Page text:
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U.S. casts a wary eye toward Iraq

By David Ensor
CNN Washington Bureau

WASHINGTON (CNN) -- The news that U.S. officials had information that suspected hijacker Mohamed Atta met with an Iraqi intelligence official at a location in Europe earlier this year immediately raised the possibility that Iraq played a role in the massive terrorist attack on American soil.

Yet U.S. officials and a terrorism expert told CNN that they do not think Iraq is involved in the attacks, which left more than 5,500 people either dead or missing in attacks on the World Trade Center and the Pentagon. Investigators believe is the work of Osama bin Laden's al Qaeda terrorist organization.

Still, there are some connections. In addition to the meeting between Atta and the Iraqi intelligence officer, sources said Wednesday there is limited evidence of a 1998 meeting between bin Laden and Iraq's ambassador to Turkey, whom U.S. intelligence officers consider a senior Iraqi intelligence official.

And there are other connections between Iraq and bin Laden, a fugitive Saudi multimillionaire believed to be in hiding in Afghanistan. A passport found on one of the bombers of the U.S. embassies in Africa in 1998 -- an act blamed on bin Laden's group -- believed to have disappeared from Kuwait during the 1990 Iraqi invasion of that country. And both sides share a mutual hostility toward the United States.

Yet officials said they believe al Qaeda had enough money, experienced, trained men willing to give die in the attacks, and expertise gained through past terrorist acts, so that it may not have needed much help from Iraq to launch the series of attacks on the United States.

In addition, the Iraqi intelligence official believed to have met with Atta earlier this year was using official cover. He had diplomatic status in the country where he was operating, so therefore he would have assumed that he might be being watched and his conversations monitored.

Officials said it is unlikely that an intelligence officer would have been that sloppy.

Still, U.S. officials, though they might be skeptical, are not ruling out the possibility of an Iraqi role. In recent days, they have noted that the U.S. will not only be going after the terrorists responsible for the attacks, but also after any countries that support them.

On Wednesday, Attorney General John Ashcroft said on Wednesday that officials believe state support is a component of an attack as large and well-coordinated as the one that hit the United Sates on September 11.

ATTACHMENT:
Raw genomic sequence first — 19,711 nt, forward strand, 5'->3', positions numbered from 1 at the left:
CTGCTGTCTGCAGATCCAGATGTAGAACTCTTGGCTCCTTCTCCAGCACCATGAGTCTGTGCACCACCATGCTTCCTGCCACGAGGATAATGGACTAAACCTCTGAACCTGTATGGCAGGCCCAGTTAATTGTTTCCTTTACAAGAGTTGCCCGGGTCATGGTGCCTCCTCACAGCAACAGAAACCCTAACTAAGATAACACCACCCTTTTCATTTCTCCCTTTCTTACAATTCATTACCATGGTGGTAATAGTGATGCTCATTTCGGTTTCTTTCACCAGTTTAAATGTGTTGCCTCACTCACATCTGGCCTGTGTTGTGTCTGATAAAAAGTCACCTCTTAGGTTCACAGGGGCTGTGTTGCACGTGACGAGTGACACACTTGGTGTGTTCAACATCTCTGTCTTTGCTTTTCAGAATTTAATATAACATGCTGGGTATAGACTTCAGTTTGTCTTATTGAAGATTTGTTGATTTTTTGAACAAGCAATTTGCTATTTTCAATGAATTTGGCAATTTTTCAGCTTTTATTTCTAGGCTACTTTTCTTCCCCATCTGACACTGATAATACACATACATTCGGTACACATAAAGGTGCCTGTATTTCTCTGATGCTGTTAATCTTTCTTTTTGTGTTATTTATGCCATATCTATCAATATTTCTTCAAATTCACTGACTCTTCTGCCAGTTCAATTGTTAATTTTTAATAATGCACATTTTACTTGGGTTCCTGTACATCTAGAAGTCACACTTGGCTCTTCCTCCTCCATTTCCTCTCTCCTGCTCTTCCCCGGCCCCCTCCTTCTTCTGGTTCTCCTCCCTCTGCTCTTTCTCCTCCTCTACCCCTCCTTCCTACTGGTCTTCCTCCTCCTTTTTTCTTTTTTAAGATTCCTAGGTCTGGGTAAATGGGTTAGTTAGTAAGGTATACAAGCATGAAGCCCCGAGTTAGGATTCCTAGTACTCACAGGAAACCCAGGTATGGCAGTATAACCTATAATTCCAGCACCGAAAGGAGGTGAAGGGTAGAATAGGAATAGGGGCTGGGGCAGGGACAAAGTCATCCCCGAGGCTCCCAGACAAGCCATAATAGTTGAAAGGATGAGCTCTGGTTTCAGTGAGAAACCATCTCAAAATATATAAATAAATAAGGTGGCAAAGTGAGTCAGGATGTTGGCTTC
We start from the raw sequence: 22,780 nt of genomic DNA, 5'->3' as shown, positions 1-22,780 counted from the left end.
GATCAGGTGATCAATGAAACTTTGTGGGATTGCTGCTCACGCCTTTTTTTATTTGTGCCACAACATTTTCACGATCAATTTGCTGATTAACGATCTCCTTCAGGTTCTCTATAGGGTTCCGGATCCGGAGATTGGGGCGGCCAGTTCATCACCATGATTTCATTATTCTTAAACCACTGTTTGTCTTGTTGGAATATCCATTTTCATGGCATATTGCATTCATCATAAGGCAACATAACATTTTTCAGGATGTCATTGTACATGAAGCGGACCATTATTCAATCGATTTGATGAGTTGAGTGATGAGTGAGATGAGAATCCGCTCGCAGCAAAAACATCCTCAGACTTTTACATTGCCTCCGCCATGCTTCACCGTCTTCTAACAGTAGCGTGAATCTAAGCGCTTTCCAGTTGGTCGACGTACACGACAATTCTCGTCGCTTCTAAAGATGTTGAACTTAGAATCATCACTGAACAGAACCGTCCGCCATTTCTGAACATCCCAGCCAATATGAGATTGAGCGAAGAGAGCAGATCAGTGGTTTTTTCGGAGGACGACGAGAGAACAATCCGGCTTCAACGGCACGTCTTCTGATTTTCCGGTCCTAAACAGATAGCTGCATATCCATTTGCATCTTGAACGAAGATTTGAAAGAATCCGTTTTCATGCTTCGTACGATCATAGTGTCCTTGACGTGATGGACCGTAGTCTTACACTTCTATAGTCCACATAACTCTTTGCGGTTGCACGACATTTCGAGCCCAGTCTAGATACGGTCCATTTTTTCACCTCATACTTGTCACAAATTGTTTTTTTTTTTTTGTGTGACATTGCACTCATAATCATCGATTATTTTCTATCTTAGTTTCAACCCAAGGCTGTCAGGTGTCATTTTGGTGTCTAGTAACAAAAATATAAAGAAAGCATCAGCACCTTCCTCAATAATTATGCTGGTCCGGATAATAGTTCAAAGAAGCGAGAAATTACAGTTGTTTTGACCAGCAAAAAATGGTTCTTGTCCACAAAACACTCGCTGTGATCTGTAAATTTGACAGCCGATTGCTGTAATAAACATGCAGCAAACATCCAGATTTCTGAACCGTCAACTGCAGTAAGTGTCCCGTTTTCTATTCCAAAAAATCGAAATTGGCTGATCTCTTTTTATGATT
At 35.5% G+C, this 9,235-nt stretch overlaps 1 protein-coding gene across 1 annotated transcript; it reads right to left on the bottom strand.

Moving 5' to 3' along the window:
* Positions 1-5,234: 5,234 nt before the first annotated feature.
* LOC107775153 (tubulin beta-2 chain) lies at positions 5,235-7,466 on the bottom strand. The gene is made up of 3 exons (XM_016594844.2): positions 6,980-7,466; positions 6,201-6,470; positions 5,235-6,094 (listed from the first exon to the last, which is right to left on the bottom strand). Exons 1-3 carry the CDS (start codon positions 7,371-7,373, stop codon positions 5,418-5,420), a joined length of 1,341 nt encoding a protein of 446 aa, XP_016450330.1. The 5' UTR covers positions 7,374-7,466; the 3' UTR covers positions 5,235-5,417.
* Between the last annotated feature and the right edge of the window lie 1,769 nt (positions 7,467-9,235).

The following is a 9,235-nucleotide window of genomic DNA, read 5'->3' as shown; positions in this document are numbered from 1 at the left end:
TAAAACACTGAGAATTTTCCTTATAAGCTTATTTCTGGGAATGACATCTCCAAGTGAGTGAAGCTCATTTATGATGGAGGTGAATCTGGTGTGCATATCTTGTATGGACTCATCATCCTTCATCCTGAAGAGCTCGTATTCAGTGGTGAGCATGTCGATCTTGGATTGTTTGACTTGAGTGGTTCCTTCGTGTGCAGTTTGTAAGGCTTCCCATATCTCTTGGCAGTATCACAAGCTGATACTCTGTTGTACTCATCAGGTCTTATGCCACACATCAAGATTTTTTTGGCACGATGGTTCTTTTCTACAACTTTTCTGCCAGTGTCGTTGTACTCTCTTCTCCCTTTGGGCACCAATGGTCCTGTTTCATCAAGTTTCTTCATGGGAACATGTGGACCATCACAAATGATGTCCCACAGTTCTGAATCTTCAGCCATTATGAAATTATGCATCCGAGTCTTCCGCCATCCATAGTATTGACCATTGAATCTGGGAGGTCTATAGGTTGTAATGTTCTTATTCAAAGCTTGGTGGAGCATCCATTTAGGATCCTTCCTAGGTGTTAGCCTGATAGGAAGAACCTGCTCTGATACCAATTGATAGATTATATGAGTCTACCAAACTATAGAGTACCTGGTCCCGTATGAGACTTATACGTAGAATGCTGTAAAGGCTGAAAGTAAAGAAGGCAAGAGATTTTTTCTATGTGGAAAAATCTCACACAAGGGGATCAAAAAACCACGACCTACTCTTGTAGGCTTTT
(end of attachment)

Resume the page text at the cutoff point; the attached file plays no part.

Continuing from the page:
"It's pretty clear that the networks that conduct these kinds of events are harbored and supported, sustained, protected by a variety of foreign governments," Ashcroft said. "And it's time for those governments to understand with crystal clarity that the United States of America will not tolerate that kind of support for networks that would inflict that kind of damage on the American people."

Ashcroft declined to say whether Iraq is believed to have played a role in the attacks.

Alliance doubtful between Iraq, al Qaeda

Iraq has for years been on the State Department's list of states that are sponsors of international terrorism, a list that included six other governments as well this year. One anti-Western terrorism incident in which U.S. officials say Iraq played a direct role was a foiled plot to assassinate former President Bush -- the current president's father -- during a visit to Kuwait in 1993.

"Saddam Hussein was put on notice that he can't do those type of things," said Peter Bergen, CNN terrorism analyst.

Yet intelligence experts doubt the viability of an alliance between Iraq and al Qaeda, in part because they have two very different philosophies. Bin Laden, a fundamentalist Muslim, has been critical in the past of Iraq's more secular regime.

And experts on Iraq also doubt that Saddam Hussein would dare to risk invoking the full wrath of the United States, including his own likely death, by taking an active role in the attacks on New York and Washington.

"One meeting does not make a conspiracy," Bergen said. "Saddam Hussein does not engage in these types of acts."

Charles Duelfer, a former deputy executive chairman of the United Nations Special Commission on Iraq, said Hussein avoided deploying biological and chemical weapons during the Gulf War because he feared the backlash from the United States and its allies would be so severe that he himself would be killed.

"Given that kind of background, I would be a little bit surprised if it was Saddam Hussein who directed this," Duelfer, now a visiting scholar with the Center for Strategic and International Studies, a Washington-based think tank, said in an interview. "But, on the other hand, I would also be somewhat surprised if there were no connection at all between Saddam and al Qaeda."

-- CNN's Manuel Perez-Rivas and B. Duane Cross contributed to this report.






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